The most fascinating project in the last two years has been the introduction of a new fermentation technology for producing our high-alcohol beers like Grolsch Het Kanon and Amsterdam Maximator (both 11.5% alcohol by volume). All this does is better mix the beer and the yeast and making “life easier for the yeast”. Normally, the high alcohol was always quite detrimental for our yeast, causing slight haze and light off-flavors (at least for a experienced taster) but this technology proves again that yeast is the real brewer – the outcome is a brighter and better tasting strong lager. I had never expected the change to be so big.

What beer innovation do you wish had been your idea?
Does pale lager beer count? It isn’t a recent innovation (19th century) but I still think that nothing beats a crisp clear pilsner with fresh bitterness and it was very innovative at the time.

What makes beer special for you?
I think that it is fascinating that the beer that is perceived as least special, lager beer, is actually the most difficult beer to make. And it is especially difficult to make the same beer always with raw materials that greatly vary in quality – at Grolsch every year is a good “vintage” year despite the differences in the quality of the barley that we use for our malt. It just shows how well we understand and control our process that we can make every bottle taste the same; Craftmanship is Mastery we call it at Grolsch!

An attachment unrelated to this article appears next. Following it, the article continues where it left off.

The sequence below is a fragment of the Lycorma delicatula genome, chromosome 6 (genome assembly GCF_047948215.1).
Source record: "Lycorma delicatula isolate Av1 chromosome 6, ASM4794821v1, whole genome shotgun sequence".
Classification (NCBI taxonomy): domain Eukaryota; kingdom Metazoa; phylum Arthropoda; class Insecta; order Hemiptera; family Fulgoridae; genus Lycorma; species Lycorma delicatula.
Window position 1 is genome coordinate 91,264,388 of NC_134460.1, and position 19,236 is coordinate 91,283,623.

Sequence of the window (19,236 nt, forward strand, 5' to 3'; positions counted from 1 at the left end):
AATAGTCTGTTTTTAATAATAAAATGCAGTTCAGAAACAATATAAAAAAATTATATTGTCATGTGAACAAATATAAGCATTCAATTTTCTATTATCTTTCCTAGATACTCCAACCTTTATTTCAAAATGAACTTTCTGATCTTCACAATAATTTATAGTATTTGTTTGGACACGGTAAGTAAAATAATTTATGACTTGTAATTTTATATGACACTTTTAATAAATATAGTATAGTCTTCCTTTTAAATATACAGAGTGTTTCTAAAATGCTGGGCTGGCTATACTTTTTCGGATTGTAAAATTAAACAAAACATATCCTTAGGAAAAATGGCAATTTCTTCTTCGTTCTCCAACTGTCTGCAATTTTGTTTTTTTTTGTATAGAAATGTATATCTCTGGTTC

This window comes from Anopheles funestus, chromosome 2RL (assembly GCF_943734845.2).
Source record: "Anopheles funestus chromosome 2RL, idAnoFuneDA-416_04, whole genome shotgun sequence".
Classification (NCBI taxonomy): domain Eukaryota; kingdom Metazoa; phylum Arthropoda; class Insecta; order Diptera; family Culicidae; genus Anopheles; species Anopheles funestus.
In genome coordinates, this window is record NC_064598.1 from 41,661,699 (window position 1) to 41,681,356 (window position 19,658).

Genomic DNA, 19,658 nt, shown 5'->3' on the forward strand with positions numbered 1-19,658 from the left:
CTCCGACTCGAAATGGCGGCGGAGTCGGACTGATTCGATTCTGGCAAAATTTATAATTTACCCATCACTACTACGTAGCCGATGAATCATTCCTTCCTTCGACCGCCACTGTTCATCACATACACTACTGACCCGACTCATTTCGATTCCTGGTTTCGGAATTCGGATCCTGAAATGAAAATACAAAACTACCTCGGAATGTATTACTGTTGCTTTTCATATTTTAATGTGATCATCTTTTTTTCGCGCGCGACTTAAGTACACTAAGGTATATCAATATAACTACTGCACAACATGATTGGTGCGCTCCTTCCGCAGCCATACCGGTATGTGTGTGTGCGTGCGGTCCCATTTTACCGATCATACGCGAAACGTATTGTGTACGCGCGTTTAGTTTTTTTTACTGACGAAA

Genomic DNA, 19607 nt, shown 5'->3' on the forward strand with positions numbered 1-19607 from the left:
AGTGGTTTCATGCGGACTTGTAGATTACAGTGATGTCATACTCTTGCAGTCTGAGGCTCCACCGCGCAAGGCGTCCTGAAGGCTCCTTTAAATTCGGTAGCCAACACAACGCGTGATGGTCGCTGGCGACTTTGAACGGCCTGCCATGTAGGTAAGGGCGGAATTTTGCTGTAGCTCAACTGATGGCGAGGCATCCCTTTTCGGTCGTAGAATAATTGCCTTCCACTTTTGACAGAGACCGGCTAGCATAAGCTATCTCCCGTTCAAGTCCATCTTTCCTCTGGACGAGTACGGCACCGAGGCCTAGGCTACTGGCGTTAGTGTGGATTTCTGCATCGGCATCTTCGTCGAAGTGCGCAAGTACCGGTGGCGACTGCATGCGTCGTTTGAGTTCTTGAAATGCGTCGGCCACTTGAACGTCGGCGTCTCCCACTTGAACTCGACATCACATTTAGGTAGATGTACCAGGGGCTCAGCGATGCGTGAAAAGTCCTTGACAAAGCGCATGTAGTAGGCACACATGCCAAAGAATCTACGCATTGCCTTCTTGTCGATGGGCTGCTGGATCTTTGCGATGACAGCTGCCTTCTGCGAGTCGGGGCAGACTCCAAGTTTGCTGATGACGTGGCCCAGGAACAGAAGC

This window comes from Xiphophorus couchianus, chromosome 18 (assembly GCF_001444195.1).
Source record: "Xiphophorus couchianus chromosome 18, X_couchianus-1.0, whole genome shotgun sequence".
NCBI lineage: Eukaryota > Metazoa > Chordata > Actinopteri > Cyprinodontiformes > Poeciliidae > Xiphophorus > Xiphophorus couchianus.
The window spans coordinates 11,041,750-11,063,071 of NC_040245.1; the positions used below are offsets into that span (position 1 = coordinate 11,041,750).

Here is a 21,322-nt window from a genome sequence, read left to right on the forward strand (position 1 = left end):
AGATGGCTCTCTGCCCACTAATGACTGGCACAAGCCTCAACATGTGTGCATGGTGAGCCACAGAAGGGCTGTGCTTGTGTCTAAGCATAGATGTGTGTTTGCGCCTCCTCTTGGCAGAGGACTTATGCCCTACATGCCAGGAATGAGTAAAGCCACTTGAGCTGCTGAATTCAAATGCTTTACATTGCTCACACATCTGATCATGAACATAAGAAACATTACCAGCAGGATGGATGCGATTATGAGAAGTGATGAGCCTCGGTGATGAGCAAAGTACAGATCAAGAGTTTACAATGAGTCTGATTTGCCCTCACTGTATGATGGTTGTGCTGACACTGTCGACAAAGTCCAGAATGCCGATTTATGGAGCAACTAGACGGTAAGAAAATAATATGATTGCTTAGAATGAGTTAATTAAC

Do you have a favourite beer?
I’m fond of our Grolsch Weizen – what a difference a yeast makes. But in general I like hoppy bitter beers like our Grolsch lager, a stout or a good Urtyp. At the Brau trade show in Nuremberg, I had the Westcoast IPA “In Your Face” from CREW Republic in München. This beer shows how much richness and aroma hops can add to beer without being over-powering in bitterness (though 70 BU). A very well balanced beer.

If you hadn’t been a brewer, what career would you have chosen?
A chef or a mathematician. Or maybe both – is that a weird combination?